Absorbant pellets reapplied to oil stain on concrete with gloves

    The Spruce / Sanja Kostic

  4. Add the Solvent

    Wearing full protective gear, liberally spray the solvent onto the oil stain. The entire stain must be dampened with the fluid.


    On inclined surfaces, do not let the solvent run outside of the boundaries of the oil stain as this will increase the size of the stain.

    Black oil stain on concrete sprayed with solvent

    The Spruce / Sanja Kostic

  5. Scrub the Solvent

    Wearing latex or rubber gloves, use the nylon brush to scrub the solvent into the oil stain.

    Solvent scrubbed into oil stain with nylon brush while wearing gloves

    The Spruce / Sanja Kostic

  6. Add the Absorbent

    Quickly add the absorbent before the solvent dries up. Apply a generous amount of absorbent, covering the entire stain. Let the absorbent sit for about 20 minutes.

    Absorbant pellets spread across oil stain with rubber gloves

    The Spruce / Sanja Kostic

  7. Sweep Up the Absorbent

    Sweep the absorbent into the dustpan. Even after the granules have been picked up, be sure to sweep up the remaining dust, as that also contains absorbed oil. 

    Absorbant pellets swept up with broom and dustpan

    The Spruce / Sanja Kostic

  8. Repeat Until Clean

    Repeat the cycle of degreasing, scrubbing, and absorbing one or two more times until the oil stain is fully gone.

    Solvent reapplied to oil stain on concrete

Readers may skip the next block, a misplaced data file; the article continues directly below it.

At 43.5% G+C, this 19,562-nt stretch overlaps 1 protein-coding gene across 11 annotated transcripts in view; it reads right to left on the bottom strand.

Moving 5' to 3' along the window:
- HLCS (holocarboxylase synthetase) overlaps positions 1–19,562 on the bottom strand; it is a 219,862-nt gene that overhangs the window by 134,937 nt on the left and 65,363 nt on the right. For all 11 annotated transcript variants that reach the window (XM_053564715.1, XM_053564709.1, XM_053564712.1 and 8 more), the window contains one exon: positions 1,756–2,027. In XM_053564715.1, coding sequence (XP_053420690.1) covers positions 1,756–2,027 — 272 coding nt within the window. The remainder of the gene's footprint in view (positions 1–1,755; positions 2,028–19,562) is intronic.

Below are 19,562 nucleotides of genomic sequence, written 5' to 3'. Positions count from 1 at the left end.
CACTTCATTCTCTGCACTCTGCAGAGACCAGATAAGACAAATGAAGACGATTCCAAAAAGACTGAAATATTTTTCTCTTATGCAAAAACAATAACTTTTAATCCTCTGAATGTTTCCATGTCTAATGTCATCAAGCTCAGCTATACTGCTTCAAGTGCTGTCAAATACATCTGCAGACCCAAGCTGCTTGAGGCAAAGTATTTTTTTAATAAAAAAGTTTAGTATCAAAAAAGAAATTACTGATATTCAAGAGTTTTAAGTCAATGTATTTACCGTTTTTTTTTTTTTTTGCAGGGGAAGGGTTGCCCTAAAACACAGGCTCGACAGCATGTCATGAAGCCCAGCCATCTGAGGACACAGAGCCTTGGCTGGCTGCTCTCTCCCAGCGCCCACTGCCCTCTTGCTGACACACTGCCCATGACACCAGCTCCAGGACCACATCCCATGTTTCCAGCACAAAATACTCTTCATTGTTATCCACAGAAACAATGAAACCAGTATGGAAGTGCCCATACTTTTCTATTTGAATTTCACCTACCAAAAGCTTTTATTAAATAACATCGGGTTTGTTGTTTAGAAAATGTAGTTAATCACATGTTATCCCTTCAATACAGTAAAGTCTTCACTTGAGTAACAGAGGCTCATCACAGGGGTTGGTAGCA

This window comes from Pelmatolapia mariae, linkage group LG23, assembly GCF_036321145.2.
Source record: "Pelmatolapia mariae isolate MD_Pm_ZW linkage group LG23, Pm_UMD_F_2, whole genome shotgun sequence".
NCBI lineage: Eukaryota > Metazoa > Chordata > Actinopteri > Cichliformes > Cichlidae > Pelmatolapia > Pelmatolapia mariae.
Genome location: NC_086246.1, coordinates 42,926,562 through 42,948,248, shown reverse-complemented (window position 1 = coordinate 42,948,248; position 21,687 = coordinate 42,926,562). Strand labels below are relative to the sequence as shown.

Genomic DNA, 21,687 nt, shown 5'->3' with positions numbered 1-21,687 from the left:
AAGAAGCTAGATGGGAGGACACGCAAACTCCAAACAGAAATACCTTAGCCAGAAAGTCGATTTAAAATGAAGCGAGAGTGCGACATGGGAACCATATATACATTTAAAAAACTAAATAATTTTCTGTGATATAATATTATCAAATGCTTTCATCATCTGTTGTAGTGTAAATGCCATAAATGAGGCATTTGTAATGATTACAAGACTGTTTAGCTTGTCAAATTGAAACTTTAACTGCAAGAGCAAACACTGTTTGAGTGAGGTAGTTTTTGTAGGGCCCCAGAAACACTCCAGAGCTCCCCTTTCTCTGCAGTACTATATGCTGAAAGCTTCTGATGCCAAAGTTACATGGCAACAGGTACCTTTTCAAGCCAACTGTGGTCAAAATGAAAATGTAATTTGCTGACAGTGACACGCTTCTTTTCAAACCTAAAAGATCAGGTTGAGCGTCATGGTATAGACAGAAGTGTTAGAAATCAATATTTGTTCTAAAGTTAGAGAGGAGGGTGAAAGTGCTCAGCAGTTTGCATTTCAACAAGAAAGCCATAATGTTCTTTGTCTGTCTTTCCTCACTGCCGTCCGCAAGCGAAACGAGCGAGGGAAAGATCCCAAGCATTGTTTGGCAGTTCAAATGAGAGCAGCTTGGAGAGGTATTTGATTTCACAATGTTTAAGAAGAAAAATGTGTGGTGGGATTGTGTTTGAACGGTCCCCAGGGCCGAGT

The Spruce / Sanja Kostic

Alternate Method of Removing Oil Stains From Concrete

If the stain is fairly fresh and you would like to avoid using petroleum products, liquid dishwashing detergent can sometimes remove oil stains.

Apply a thick layer of detergent to the concrete until it becomes a paste. Scrub it in with the nylon brush. Let it dry for several hours. Wash off with water.

Troubleshooting Tough, Embedded Oil Stains in Concrete

Stubborn oil stains may require more aggressive methods:

  • Aid the absorbent: Adding pressure to the granular absorbent can help it soak up embedded oil stains. Wearing old shoes or boots, grind the absorbent into the concrete by scuffing it with your foot.
  • Pressure washer: Follow up the solvent/absorbent method by cleaning the concrete with a pressure washer
  • Weed torcher: Apply flame to the oil stains with a weed torcher to burn off embedded oil stains. The method is effective but slow as the flame needs to be held on the oil stain for a long time.
  • Muriatic acid: Muriatic acid is a form of hydrochloric acid used for etching concrete. As muriatic acid etches concrete, it can also etch away oil stains in the process. Muriatic acid is extremely caustic and hazardous to work with.
  • Staining: If stains have proven too difficult to remove, staining the concrete a different color can be a viable alternative.


Using a pressure washer can mechanically abrade the concrete, damaging it. Muriatic acid chemically abrades the concrete. Use carefully and be sure to wear full protective gear.

When to Call a Professional

Pressure washing deeply embedded oil stains without damaging the concrete is difficult if you're not experienced. For this part, you may want to call a professional pressuring washing company.